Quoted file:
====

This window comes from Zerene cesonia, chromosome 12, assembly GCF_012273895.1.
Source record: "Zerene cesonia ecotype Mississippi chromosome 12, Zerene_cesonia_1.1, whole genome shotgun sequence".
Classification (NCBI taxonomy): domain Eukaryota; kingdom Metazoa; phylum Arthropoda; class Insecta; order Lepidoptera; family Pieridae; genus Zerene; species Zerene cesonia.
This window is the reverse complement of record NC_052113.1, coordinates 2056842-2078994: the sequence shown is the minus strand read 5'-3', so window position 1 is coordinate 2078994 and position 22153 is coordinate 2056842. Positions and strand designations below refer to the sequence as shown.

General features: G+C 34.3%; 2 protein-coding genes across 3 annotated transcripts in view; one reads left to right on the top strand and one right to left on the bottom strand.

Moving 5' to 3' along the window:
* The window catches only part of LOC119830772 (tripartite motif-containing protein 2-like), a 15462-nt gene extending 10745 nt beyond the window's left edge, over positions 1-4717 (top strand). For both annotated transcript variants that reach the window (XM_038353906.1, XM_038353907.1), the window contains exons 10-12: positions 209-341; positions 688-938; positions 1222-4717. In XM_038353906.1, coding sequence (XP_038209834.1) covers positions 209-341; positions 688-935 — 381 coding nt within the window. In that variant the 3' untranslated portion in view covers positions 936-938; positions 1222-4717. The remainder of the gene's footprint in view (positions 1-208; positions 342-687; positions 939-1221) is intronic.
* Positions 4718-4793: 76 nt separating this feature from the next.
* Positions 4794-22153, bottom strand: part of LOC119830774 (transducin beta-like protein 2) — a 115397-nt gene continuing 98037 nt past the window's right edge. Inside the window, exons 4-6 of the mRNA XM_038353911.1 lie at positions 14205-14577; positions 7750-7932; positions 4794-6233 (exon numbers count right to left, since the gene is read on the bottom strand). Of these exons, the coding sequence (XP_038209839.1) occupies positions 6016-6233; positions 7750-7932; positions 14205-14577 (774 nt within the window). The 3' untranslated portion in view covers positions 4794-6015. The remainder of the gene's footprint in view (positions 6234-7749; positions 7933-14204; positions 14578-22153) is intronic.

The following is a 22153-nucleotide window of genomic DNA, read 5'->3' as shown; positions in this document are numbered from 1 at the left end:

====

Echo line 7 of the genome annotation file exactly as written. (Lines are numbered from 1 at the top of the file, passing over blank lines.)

* The window catches only part of LOC119830772 (tripartite motif-containing protein 2-like), a 15462-nt gene extending 10745 nt beyond the window's left edge, over positions 1-4717 (top strand). For both annotated transcript variants that reach the window (XM_038353906.1, XM_038353907.1), the window contains exons 10-12: positions 209-341; positions 688-938; positions 1222-4717. In XM_038353906.1, coding sequence (XP_038209834.1) covers positions 209-341; positions 688-935 — 381 coding nt within the window. In that variant the 3' untranslated portion in view covers positions 936-938; positions 1222-4717. The remainder of the gene's footprint in view (positions 1-208; positions 342-687; positions 939-1221) is intronic.